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Raising Fit Kids: Healthy Nurtition, Exercise, and Weight

  This content is selected and controlled by WebMD's editorial staff in collaboration with Sanford Health Systems.

Limit how often your family drinks 100% fruit juice

Fruit juice has more vitamins, minerals, and other nutrients than sugary sodas or fruit juice drinks, like punch. But 100% fruit juices also have a lot of sugar and often just as many calories as sodas. Plus, it's easy to drink way more calories than you realize. Limit 100% juice to no more than a single serving per day -- 8 ounces for you and older kids, only 6 ounces for young kids.

Make sure your child eats breakfast every day. 

If time is an issue, choose items to eat on the run, such as peanut butter on toast. If your child doesn't like the taste of foods usually served at breakfast, any healthy option will do -- it doesn't have to be a "breakfast food."

Decrease TV time gradually to less than two hours a day. 

And put physical activity in its place. To help motivate your overweight child, have her make a list of activities she enjoys and can do instead of screen time.

Increase your child's daily physical activity. 

Gradually build up to the goal of having your child be physically active for at least one hour a day. Look for little ways throughout the day to get him moving, such as doing squats or knee raises while brushing his teeth or doing jumping jacks during commercials while watching a morning cartoon.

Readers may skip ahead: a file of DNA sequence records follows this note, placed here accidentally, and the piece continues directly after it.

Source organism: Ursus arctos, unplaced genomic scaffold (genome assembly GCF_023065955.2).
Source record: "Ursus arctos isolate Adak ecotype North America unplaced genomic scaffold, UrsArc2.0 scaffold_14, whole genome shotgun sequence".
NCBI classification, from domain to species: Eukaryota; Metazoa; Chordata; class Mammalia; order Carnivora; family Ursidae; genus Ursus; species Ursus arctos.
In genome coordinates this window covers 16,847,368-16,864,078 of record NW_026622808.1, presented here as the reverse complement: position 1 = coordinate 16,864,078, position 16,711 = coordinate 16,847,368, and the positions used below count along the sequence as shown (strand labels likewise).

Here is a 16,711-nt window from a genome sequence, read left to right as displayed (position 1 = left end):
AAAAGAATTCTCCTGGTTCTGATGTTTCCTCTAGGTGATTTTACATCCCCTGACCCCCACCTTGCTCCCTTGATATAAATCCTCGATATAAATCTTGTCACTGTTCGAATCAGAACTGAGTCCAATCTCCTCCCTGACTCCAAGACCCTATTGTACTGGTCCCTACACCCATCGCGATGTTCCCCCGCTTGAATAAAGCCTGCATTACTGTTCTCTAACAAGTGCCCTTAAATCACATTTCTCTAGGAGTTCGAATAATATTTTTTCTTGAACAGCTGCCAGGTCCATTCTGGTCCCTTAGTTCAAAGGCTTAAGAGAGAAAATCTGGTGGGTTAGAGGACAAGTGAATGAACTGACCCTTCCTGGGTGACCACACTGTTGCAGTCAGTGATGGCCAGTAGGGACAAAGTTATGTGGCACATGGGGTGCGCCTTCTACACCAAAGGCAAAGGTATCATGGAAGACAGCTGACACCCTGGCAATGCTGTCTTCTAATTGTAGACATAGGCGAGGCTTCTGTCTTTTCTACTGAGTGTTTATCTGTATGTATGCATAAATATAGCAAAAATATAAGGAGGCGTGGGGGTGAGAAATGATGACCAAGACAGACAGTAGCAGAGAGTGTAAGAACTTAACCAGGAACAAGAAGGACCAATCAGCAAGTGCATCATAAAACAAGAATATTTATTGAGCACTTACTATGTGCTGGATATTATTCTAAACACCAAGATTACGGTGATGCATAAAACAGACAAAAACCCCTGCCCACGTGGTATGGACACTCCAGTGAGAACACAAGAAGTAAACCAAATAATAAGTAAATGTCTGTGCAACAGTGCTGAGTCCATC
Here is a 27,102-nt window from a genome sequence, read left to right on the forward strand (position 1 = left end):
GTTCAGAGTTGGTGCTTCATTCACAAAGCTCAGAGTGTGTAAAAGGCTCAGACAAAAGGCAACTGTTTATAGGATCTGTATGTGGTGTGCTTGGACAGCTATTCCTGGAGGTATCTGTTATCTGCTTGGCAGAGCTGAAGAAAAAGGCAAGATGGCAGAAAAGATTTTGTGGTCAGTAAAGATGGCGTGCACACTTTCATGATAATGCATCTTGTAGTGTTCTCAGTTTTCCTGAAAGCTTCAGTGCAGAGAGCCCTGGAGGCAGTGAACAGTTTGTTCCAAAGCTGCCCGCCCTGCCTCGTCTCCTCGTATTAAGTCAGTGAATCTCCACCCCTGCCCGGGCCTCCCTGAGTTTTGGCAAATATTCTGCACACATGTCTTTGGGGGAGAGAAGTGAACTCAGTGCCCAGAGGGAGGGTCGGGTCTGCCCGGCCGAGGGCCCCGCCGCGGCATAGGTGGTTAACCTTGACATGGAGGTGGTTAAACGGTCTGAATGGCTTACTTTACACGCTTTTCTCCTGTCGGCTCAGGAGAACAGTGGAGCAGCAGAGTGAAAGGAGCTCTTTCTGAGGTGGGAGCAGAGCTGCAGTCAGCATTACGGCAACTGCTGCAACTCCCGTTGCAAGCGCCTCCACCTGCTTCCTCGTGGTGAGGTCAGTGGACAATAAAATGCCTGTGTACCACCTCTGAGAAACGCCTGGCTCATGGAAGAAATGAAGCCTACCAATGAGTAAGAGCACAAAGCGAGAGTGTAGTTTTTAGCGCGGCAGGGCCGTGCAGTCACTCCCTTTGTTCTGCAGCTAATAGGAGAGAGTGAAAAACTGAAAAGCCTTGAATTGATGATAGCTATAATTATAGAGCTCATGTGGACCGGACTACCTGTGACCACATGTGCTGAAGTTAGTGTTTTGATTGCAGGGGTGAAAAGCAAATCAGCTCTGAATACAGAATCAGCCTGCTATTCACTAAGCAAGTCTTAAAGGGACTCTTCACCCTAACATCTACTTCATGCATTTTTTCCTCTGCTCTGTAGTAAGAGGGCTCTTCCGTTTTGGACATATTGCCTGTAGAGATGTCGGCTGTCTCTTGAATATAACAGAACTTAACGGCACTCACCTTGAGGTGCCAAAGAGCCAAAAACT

Prepare more meals at home and become restaurant savvy. 

When you cook at home, you can control what you put in food. It is often hard to judge whether meals at restaurants are nutritional gems or calorie -- or salt -- bombs. At home, you can read labels, use healthier ingredients, and control how much sugar you use.

When you do eat out, help your family make healthy choices: Skip the bread before the meal. Start off with a salad or vegetable appetizer. Choose foods in their most natural states, such as grilled chicken instead of chicken nuggets. And if you're having dessert -- share it.


If after three to six months those changes aren't enough to help your child maintain her weight as she grows, the guidelines recommend seeking help from an expert in pediatric obesity.

When intensive lifestyle changes don't work to help your child lose a small to moderate amount of weight within six months, your child's health care provider has other options to help, including more structured, medically supervised programs designed for kids.


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